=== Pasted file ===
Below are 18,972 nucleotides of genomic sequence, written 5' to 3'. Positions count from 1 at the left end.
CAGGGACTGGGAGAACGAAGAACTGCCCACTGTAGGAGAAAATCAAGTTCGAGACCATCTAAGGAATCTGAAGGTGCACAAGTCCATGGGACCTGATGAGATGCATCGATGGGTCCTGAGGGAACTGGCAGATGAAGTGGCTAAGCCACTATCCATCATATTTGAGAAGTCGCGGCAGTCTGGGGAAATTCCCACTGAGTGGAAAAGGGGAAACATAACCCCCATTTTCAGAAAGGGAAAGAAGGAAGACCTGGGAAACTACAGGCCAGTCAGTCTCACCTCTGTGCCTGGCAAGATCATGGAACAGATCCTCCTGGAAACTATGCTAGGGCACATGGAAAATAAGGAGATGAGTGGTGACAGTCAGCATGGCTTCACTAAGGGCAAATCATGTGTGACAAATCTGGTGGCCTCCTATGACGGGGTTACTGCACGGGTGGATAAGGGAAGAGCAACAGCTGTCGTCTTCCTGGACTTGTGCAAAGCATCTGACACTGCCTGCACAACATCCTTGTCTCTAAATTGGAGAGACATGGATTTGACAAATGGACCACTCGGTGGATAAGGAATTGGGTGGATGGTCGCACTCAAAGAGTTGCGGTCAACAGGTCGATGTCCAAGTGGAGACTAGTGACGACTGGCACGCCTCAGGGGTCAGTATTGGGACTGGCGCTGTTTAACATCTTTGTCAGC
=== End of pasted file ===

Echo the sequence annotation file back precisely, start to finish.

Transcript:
Below are 18,972 nucleotides of genomic sequence, written 5' to 3'. Positions count from 1 at the left end.
CAGGGACTGGGAGAACGAAGAACTGCCCACTGTAGGAGAAAATCAAGTTCGAGACCATCTAAGGAATCTGAAGGTGCACAAGTCCATGGGACCTGATGAGATGCATCGATGGGTCCTGAGGGAACTGGCAGATGAAGTGGCTAAGCCACTATCCATCATATTTGAGAAGTCGCGGCAGTCTGGGGAAATTCCCACTGAGTGGAAAAGGGGAAACATAACCCCCATTTTCAGAAAGGGAAAGAAGGAAGACCTGGGAAACTACAGGCCAGTCAGTCTCACCTCTGTGCCTGGCAAGATCATGGAACAGATCCTCCTGGAAACTATGCTAGGGCACATGGAAAATAAGGAGATGAGTGGTGACAGTCAGCATGGCTTCACTAAGGGCAAATCATGTGTGACAAATCTGGTGGCCTCCTATGACGGGGTTACTGCACGGGTGGATAAGGGAAGAGCAACAGCTGTCGTCTTCCTGGACTTGTGCAAAGCATCTGACACTGCCTGCACAACATCCTTGTCTCTAAATTGGAGAGACATGGATTTGACAAATGGACCACTCGGTGGATAAGGAATTGGGTGGATGGTCGCACTCAAAGAGTTGCGGTCAACAGGTCGATGTCCAAGTGGAGACTAGTGACGACTGGCACGCCTCAGGGGTCAGTATTGGGACTGGCGCTGTTTAACATCTTTGTCAGC